After its defeat in the 1991 Gulf war, Iraq was subjected to international economic sanctions, which caused large-scale suffering. In 1998, according to former UN weapons inspector Scott Ritter, the US used the inspections programme to gather intelligence and to provoke a conflict by demanding greater access than that agreed between Iraq and the UN. In 1999 the Independent had used the example of Iraq as an argument in favour of intervention in Kosovo. Military action was launched by a US-led coalition on 20 March 2003 as a 'pre-emptive' strike, justified mainly through allegations that Iraq possessed 'weapons of mass destruction' (WMD). A secondary justification presented intervention as part of the 'war on terrorism', in that it was claimed that Saddam Hussein's regime had connections with al-Qaeda. Media commentators sometimes combined an anti-war stance with an emphasis on the need for tough intervention.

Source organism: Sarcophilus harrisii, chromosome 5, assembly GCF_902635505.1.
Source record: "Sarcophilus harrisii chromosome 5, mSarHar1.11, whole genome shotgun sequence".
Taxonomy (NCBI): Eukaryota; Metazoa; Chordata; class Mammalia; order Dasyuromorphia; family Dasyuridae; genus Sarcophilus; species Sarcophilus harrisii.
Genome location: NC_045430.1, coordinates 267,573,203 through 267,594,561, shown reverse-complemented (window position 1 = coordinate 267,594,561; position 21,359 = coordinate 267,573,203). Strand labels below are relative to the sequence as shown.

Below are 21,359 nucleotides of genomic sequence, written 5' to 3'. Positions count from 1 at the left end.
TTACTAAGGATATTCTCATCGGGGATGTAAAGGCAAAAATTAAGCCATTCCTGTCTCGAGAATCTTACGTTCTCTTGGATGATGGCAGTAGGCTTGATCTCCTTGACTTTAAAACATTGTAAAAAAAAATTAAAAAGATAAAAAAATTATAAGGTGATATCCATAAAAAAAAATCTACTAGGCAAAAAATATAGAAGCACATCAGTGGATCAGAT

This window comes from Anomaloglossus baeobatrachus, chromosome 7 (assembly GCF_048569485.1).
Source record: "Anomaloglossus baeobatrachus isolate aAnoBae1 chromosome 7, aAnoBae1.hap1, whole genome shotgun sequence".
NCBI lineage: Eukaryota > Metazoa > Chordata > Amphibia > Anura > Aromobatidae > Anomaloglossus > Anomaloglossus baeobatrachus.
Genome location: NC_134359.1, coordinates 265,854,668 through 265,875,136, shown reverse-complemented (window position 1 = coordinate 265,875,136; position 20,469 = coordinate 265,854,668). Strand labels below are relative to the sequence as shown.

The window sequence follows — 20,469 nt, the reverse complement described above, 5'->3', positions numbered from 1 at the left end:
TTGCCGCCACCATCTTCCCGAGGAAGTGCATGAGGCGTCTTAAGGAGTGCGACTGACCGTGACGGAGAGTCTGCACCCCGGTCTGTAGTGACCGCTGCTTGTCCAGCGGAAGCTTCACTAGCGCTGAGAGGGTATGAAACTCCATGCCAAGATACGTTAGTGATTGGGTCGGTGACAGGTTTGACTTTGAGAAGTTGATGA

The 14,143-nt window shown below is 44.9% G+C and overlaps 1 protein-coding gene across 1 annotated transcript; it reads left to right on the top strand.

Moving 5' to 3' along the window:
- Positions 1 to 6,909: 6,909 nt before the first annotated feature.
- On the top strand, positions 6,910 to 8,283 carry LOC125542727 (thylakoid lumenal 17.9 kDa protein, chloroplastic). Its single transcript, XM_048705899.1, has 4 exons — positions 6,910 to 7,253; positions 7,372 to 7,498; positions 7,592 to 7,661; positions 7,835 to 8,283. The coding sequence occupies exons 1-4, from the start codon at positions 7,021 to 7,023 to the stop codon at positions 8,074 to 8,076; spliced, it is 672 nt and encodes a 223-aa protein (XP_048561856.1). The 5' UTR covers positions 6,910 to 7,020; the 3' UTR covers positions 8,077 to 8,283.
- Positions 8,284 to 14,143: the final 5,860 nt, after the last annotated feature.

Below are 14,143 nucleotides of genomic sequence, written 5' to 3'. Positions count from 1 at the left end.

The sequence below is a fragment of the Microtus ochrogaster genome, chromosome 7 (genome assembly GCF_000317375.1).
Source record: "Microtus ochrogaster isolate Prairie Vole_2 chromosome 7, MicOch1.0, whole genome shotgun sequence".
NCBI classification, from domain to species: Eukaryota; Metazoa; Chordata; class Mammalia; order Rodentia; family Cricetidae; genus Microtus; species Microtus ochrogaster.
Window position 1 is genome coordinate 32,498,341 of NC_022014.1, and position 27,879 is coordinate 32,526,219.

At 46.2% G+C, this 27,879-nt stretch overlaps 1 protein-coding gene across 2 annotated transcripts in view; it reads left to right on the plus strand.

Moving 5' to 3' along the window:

This introduction presents an overview of the key concepts discussed in the subsequent chapters of this book. The book considers memory as a specific framework for the study of popular film, intervening in growing debates about the status and function of memory in cultural life and discourse. It examines the relationship between official and popular history and the constitution of memory narratives in and around the production and consumption of American cinema. The book explores the political stakes of cinematic discourse in its production of national memory. It also examines the discursive and institutional apparatus that has come to support the memory of Classic Hollywood in British cultural life. The book also considers both the presence of music and colour in nostalgia films of the 1990s and the impact of digital and video technologies on the representational determinants of mediated memory.